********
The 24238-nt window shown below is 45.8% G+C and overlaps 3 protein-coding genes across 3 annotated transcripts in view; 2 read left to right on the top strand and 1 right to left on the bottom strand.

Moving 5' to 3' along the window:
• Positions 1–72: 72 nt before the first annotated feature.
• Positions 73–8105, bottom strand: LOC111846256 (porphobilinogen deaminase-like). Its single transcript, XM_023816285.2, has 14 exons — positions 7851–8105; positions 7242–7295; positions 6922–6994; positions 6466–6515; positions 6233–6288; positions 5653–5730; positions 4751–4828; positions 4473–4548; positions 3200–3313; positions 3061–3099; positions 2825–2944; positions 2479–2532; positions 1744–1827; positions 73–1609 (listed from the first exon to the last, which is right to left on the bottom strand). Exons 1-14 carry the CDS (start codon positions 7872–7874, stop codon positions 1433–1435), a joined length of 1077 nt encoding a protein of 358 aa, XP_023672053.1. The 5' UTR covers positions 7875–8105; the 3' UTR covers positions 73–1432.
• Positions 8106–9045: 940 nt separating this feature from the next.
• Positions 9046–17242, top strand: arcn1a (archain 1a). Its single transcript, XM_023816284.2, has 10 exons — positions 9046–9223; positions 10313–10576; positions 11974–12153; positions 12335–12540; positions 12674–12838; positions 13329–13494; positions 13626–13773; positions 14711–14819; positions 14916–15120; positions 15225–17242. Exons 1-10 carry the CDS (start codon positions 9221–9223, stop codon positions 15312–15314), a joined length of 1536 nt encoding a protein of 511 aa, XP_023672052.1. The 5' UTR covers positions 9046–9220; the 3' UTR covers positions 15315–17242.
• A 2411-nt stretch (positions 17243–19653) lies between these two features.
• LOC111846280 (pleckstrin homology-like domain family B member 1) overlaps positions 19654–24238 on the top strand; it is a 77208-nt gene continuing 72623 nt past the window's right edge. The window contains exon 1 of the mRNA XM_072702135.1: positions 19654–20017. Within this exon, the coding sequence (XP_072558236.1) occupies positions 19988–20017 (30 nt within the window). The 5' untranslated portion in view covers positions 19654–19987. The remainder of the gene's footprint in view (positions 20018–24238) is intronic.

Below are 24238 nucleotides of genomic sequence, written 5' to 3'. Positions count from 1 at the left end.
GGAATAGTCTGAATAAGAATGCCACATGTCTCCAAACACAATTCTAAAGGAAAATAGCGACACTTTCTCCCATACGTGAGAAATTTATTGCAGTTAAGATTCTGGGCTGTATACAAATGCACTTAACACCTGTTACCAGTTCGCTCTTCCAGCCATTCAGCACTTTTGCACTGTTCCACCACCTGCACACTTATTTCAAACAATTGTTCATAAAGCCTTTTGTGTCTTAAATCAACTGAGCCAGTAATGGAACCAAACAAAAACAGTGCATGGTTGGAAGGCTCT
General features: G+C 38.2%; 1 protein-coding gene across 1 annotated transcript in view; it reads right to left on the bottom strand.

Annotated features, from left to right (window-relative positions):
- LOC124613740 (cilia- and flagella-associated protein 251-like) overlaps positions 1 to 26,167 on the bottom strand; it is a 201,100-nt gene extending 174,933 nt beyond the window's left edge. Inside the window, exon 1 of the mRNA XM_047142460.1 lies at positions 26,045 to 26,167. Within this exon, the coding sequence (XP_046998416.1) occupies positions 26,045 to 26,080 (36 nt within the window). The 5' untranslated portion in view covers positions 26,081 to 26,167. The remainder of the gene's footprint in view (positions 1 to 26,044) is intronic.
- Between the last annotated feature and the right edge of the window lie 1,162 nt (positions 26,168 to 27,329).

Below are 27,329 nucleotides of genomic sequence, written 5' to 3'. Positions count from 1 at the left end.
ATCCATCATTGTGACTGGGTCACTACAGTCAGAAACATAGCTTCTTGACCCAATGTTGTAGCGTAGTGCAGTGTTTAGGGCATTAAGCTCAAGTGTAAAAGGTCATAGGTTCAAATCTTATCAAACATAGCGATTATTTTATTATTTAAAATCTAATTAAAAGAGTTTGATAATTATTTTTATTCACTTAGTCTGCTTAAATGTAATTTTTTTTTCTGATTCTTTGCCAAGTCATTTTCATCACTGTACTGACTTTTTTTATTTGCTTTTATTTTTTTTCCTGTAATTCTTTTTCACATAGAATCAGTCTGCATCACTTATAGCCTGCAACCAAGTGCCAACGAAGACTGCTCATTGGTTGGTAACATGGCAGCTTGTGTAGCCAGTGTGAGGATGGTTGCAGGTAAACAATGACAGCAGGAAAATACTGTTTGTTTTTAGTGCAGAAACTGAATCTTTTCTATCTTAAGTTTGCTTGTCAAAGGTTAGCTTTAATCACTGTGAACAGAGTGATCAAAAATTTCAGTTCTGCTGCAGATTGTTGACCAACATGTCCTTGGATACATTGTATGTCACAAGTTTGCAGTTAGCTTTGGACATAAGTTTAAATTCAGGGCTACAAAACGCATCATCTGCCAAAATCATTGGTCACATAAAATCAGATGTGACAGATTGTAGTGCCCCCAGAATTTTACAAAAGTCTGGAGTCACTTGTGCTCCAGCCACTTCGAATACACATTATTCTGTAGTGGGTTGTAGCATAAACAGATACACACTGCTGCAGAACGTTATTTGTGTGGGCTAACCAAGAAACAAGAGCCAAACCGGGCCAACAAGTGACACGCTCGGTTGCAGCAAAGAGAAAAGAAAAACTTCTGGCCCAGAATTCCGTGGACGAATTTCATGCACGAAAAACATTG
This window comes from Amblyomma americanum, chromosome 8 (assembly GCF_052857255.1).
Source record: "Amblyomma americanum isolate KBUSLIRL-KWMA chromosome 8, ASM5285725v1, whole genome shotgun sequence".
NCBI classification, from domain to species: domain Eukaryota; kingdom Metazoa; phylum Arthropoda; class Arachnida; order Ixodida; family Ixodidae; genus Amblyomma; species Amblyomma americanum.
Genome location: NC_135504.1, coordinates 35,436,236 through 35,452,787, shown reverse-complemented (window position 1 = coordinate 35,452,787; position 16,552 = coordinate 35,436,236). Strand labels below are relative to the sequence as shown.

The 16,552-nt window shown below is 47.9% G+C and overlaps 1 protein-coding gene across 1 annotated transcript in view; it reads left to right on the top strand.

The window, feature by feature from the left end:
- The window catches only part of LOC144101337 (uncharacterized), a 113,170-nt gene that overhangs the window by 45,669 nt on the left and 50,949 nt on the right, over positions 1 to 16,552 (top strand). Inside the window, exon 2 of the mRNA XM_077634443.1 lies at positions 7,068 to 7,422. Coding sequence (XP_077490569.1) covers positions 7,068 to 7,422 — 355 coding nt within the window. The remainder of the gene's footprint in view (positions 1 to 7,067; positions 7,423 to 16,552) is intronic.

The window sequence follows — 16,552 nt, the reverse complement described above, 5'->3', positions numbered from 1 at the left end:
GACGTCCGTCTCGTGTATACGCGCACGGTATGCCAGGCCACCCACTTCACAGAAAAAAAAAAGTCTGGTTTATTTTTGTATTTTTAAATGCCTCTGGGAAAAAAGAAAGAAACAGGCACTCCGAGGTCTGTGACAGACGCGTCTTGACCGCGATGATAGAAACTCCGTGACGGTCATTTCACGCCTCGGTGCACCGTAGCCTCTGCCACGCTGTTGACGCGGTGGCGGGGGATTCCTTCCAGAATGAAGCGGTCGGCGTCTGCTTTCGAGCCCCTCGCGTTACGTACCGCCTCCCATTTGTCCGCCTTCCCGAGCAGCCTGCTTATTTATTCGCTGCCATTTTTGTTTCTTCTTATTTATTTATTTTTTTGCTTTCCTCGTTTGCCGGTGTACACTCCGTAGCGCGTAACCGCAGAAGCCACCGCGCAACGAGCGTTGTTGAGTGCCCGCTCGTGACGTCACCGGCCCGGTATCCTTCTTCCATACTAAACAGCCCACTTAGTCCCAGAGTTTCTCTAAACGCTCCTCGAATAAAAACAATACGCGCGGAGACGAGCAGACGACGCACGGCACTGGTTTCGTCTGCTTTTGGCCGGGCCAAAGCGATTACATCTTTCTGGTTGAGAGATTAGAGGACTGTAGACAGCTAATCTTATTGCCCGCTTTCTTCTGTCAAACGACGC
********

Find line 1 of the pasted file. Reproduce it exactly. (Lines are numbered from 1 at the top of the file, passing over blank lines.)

The 24238-nt window shown below is 45.8% G+C and overlaps 3 protein-coding genes across 3 annotated transcripts in view; 2 read left to right on the top strand and 1 right to left on the bottom strand.